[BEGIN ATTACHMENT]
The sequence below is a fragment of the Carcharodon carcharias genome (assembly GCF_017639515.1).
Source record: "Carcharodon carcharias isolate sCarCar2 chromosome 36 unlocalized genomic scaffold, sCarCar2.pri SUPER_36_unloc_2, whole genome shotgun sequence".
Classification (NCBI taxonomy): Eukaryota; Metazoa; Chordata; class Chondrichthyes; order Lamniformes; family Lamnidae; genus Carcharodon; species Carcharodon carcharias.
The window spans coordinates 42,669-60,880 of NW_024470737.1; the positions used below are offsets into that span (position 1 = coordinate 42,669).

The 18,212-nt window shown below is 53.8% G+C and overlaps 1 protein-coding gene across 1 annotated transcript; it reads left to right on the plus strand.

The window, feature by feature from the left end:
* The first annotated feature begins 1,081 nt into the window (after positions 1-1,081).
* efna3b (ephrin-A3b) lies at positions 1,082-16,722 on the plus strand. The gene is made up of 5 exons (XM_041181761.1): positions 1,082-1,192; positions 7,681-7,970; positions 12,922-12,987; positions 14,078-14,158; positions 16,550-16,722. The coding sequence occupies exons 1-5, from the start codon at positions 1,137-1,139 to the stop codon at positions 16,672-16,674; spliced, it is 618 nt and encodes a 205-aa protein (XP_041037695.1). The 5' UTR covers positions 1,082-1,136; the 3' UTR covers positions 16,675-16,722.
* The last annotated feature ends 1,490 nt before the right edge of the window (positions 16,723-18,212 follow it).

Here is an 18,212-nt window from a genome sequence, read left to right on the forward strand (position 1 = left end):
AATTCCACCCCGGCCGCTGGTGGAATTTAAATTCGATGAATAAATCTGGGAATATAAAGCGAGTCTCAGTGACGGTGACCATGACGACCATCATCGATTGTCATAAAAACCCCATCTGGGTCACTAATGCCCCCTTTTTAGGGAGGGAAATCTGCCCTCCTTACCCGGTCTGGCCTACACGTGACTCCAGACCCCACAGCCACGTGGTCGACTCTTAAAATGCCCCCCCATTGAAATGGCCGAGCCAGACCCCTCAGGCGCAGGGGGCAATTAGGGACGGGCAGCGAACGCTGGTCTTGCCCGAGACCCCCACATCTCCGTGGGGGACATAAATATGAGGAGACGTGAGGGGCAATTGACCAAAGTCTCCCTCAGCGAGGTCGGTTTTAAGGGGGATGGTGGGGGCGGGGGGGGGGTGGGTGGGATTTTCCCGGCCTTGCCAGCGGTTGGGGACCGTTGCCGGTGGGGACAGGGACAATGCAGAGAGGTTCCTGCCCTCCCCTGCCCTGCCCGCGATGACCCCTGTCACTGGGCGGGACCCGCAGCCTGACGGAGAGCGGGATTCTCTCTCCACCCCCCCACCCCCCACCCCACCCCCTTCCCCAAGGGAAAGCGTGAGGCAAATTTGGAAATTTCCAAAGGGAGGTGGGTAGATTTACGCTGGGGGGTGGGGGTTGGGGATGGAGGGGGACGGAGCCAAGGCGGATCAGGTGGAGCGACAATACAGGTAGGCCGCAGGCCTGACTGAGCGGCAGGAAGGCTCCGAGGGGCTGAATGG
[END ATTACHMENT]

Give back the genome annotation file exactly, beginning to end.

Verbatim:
The sequence below is a fragment of the Carcharodon carcharias genome (assembly GCF_017639515.1).
Source record: "Carcharodon carcharias isolate sCarCar2 chromosome 36 unlocalized genomic scaffold, sCarCar2.pri SUPER_36_unloc_2, whole genome shotgun sequence".
Classification (NCBI taxonomy): Eukaryota; Metazoa; Chordata; class Chondrichthyes; order Lamniformes; family Lamnidae; genus Carcharodon; species Carcharodon carcharias.
The window spans coordinates 42,669-60,880 of NW_024470737.1; the positions used below are offsets into that span (position 1 = coordinate 42,669).

The 18,212-nt window shown below is 53.8% G+C and overlaps 1 protein-coding gene across 1 annotated transcript; it reads left to right on the plus strand.

The window, feature by feature from the left end:
* The first annotated feature begins 1,081 nt into the window (after positions 1-1,081).
* efna3b (ephrin-A3b) lies at positions 1,082-16,722 on the plus strand. The gene is made up of 5 exons (XM_041181761.1): positions 1,082-1,192; positions 7,681-7,970; positions 12,922-12,987; positions 14,078-14,158; positions 16,550-16,722. The coding sequence occupies exons 1-5, from the start codon at positions 1,137-1,139 to the stop codon at positions 16,672-16,674; spliced, it is 618 nt and encodes a 205-aa protein (XP_041037695.1). The 5' UTR covers positions 1,082-1,136; the 3' UTR covers positions 16,675-16,722.
* The last annotated feature ends 1,490 nt before the right edge of the window (positions 16,723-18,212 follow it).

Here is an 18,212-nt window from a genome sequence, read left to right on the forward strand (position 1 = left end):
AATTCCACCCCGGCCGCTGGTGGAATTTAAATTCGATGAATAAATCTGGGAATATAAAGCGAGTCTCAGTGACGGTGACCATGACGACCATCATCGATTGTCATAAAAACCCCATCTGGGTCACTAATGCCCCCTTTTTAGGGAGGGAAATCTGCCCTCCTTACCCGGTCTGGCCTACACGTGACTCCAGACCCCACAGCCACGTGGTCGACTCTTAAAATGCCCCCCCATTGAAATGGCCGAGCCAGACCCCTCAGGCGCAGGGGGCAATTAGGGACGGGCAGCGAACGCTGGTCTTGCCCGAGACCCCCACATCTCCGTGGGGGACATAAATATGAGGAGACGTGAGGGGCAATTGACCAAAGTCTCCCTCAGCGAGGTCGGTTTTAAGGGGGATGGTGGGGGCGGGGGGGGGGTGGGTGGGATTTTCCCGGCCTTGCCAGCGGTTGGGGACCGTTGCCGGTGGGGACAGGGACAATGCAGAGAGGTTCCTGCCCTCCCCTGCCCTGCCCGCGATGACCCCTGTCACTGGGCGGGACCCGCAGCCTGACGGAGAGCGGGATTCTCTCTCCACCCCCCCACCCCCCACCCCACCCCCTTCCCCAAGGGAAAGCGTGAGGCAAATTTGGAAATTTCCAAAGGGAGGTGGGTAGATTTACGCTGGGGGGTGGGGGTTGGGGATGGAGGGGGACGGAGCCAAGGCGGATCAGGTGGAGCGACAATACAGGTAGGCCGCAGGCCTGACTGAGCGGCAGGAAGGCTCCGAGGGGCTGAATGG